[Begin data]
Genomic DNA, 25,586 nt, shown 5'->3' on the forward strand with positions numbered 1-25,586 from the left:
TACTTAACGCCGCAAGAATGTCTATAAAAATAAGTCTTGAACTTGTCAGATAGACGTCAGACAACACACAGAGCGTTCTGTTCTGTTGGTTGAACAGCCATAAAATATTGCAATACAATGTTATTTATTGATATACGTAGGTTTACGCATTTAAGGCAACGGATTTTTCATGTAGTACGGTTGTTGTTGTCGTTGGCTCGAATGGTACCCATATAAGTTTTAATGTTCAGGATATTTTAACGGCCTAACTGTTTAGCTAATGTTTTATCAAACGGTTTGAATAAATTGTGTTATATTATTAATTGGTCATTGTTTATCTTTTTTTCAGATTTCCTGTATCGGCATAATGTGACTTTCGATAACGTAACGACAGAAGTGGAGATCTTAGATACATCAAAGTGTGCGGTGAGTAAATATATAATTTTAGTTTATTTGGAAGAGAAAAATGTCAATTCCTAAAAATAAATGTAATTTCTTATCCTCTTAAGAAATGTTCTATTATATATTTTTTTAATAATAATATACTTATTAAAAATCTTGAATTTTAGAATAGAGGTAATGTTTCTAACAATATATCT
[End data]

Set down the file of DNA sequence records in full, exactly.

Genomic DNA, 25,586 nt, shown 5'->3' on the forward strand with positions numbered 1-25,586 from the left:
TACTTAACGCCGCAAGAATGTCTATAAAAATAAGTCTTGAACTTGTCAGATAGACGTCAGACAACACACAGAGCGTTCTGTTCTGTTGGTTGAACAGCCATAAAATATTGCAATACAATGTTATTTATTGATATACGTAGGTTTACGCATTTAAGGCAACGGATTTTTCATGTAGTACGGTTGTTGTTGTCGTTGGCTCGAATGGTACCCATATAAGTTTTAATGTTCAGGATATTTTAACGGCCTAACTGTTTAGCTAATGTTTTATCAAACGGTTTGAATAAATTGTGTTATATTATTAATTGGTCATTGTTTATCTTTTTTTCAGATTTCCTGTATCGGCATAATGTGACTTTCGATAACGTAACGACAGAAGTGGAGATCTTAGATACATCAAAGTGTGCGGTGAGTAAATATATAATTTTAGTTTATTTGGAAGAGAAAAATGTCAATTCCTAAAAATAAATGTAATTTCTTATCCTCTTAAGAAATGTTCTATTATATATTTTTTTAATAATAATATACTTATTAAAAATCTTGAATTTTAGAATAGAGGTAATGTTTCTAACAATATATCT